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This eBook from the Gutenberg Project consists of approximately 107 pages of information about Divine Comedy, Cary's Translation, Purgatory.

“He, so robust of limb, who measure keeps
In song, with him of feature prominent,
With ev’ry virtue bore his girdle brac’d. 
And if that stripling who behinds him sits,
King after him had liv’d, his virtue then
From vessel to like vessel had been pour’d;
Which may not of the other heirs be said. 
By James and Frederick his realms are held;
Neither the better heritage obtains. 
Rarely into the branches of the tree
Doth human worth mount up; and so ordains
He who bestows it, that as his free gift
It may be call’d.  To Charles my words apply
No less than to his brother in the song;
Which Pouille and Provence now with grief confess. 
So much that plant degenerates from its seed,
As more than Beatrice and Margaret
Costanza still boasts of her valorous spouse.

“Behold the king of simple life and plain,
Harry of England, sitting there alone: 
He through his branches better issue spreads.

“That one, who on the ground beneath the rest
Sits lowest, yet his gaze directs aloft,
Us William, that brave Marquis, for whose cause
The deed of Alexandria and his war
Makes Conferrat and Canavese weep.”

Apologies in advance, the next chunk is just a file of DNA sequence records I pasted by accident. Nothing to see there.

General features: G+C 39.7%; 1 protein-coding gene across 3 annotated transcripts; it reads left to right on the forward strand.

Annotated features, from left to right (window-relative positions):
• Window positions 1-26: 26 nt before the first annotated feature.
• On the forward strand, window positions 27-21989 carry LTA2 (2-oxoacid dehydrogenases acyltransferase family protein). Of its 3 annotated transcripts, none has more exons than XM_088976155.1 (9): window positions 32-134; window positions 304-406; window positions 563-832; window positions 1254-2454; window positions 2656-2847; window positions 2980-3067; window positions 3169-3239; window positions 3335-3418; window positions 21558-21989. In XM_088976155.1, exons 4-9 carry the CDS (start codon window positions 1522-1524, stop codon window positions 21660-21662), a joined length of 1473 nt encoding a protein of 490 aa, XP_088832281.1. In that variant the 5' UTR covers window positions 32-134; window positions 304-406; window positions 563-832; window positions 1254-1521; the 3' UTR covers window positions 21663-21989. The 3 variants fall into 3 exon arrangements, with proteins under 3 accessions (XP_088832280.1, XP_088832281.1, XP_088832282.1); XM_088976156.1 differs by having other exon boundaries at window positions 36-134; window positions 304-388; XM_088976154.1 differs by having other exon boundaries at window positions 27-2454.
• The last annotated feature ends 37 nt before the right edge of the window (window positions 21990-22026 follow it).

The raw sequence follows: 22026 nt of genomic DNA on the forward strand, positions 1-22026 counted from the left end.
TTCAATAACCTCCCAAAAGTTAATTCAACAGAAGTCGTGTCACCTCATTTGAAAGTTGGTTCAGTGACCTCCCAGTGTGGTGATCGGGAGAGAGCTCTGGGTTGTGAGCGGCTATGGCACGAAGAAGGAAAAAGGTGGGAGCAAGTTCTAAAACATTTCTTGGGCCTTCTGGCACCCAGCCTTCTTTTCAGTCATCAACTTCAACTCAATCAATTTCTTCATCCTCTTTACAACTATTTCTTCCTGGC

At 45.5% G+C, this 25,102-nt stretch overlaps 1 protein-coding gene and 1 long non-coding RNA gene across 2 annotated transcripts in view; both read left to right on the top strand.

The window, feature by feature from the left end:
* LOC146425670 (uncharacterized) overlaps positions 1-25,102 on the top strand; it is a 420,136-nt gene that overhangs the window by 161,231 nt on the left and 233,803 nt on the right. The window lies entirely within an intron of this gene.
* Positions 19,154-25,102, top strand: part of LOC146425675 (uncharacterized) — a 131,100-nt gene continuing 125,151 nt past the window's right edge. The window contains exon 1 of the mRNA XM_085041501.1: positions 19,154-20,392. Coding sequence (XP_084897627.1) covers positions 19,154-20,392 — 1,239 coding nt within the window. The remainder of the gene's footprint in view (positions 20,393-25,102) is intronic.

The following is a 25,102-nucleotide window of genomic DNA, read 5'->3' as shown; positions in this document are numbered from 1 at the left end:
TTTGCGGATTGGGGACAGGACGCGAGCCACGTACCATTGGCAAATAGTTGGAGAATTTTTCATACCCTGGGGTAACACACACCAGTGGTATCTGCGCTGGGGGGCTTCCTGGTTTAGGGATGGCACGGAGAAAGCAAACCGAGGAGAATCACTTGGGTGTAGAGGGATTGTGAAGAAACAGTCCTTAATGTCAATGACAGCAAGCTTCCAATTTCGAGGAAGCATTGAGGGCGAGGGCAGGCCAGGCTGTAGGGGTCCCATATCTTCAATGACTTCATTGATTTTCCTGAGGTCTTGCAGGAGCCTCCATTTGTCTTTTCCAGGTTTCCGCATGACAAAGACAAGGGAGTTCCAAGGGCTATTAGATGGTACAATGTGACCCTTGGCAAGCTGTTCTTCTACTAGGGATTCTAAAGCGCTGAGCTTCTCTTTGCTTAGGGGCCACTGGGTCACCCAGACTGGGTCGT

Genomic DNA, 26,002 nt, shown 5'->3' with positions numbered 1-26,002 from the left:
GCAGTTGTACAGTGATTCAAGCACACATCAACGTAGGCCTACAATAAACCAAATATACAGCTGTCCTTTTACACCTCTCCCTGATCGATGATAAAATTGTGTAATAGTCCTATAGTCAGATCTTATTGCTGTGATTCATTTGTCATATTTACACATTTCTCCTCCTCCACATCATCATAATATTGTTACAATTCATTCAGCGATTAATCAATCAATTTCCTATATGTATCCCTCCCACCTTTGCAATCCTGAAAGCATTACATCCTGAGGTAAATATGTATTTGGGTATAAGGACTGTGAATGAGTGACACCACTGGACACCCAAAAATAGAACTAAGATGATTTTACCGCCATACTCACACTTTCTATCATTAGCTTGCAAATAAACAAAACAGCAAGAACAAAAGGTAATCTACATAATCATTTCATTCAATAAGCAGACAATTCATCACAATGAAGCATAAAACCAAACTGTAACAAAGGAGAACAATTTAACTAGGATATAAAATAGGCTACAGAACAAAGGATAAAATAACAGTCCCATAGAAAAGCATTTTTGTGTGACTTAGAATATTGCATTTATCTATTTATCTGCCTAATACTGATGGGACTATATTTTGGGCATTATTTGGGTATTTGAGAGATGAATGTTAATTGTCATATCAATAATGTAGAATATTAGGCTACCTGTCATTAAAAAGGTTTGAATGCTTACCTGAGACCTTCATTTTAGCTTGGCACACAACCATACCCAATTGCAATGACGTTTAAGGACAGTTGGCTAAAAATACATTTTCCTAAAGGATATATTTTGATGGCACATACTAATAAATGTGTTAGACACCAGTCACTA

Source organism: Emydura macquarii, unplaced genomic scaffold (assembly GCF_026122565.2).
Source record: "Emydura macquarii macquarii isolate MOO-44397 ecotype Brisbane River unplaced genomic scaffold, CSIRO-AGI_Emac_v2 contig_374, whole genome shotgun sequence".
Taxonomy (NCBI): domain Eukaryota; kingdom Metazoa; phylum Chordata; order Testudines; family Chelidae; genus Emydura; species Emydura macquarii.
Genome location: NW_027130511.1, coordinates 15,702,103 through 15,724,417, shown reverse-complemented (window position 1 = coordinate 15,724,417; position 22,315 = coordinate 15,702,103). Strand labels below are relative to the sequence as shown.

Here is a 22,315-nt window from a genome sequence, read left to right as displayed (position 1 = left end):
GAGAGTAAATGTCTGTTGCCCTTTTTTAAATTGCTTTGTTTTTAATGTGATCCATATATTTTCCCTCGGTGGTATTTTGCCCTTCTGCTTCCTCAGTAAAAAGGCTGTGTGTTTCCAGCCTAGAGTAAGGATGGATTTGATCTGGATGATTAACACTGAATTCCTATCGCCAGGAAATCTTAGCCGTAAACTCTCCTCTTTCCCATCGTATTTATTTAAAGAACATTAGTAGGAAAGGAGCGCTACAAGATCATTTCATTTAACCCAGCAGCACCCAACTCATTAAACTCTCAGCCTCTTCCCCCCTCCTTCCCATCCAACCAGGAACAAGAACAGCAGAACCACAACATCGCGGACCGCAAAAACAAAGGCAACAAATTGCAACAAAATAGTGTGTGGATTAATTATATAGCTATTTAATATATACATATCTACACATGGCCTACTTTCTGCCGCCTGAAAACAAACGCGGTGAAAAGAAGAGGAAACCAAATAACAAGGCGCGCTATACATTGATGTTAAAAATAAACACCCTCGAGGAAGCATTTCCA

CANTO VIII

Now was the hour that wakens fond desire
In men at sea, and melts their thoughtful heart,
Who in the morn have bid sweet friends farewell,
And pilgrim newly on his road with love
Thrills, if he hear the vesper bell from far,
That seems to mourn for the expiring day: 
When I, no longer taking heed to hear
Began, with wonder, from those spirits to mark
One risen from its seat, which with its hand
Audience implor’d.  Both palms it join’d and rais’d,
Fixing its steadfast gaze towards the east,
As telling God, “I care for naught beside.”

“Te Lucis Ante,” so devoutly then
Came from its lip, and in so soft a strain,
That all my sense in ravishment was lost. 
And the rest after, softly and devout,
Follow’d through all the hymn, with upward gaze
Directed to the bright supernal wheels.

Here, reader! for the truth makes thine eyes keen: 
For of so subtle texture is this veil,
That thou with ease mayst pass it through unmark’d.

I saw that gentle band silently next
Look up, as if in expectation held,
Pale and in lowly guise; and from on high
I saw forth issuing descend beneath
Two angels with two flame-illumin’d swords,
Broken and mutilated at their points. 
Green as the tender leaves but newly born,
Their vesture was, the which by wings as green
Beaten, they drew behind them, fann’d in air. 
A little over us one took his stand,
The other lighted on the’ Opposing hill,
So that the troop were in the midst contain’d.

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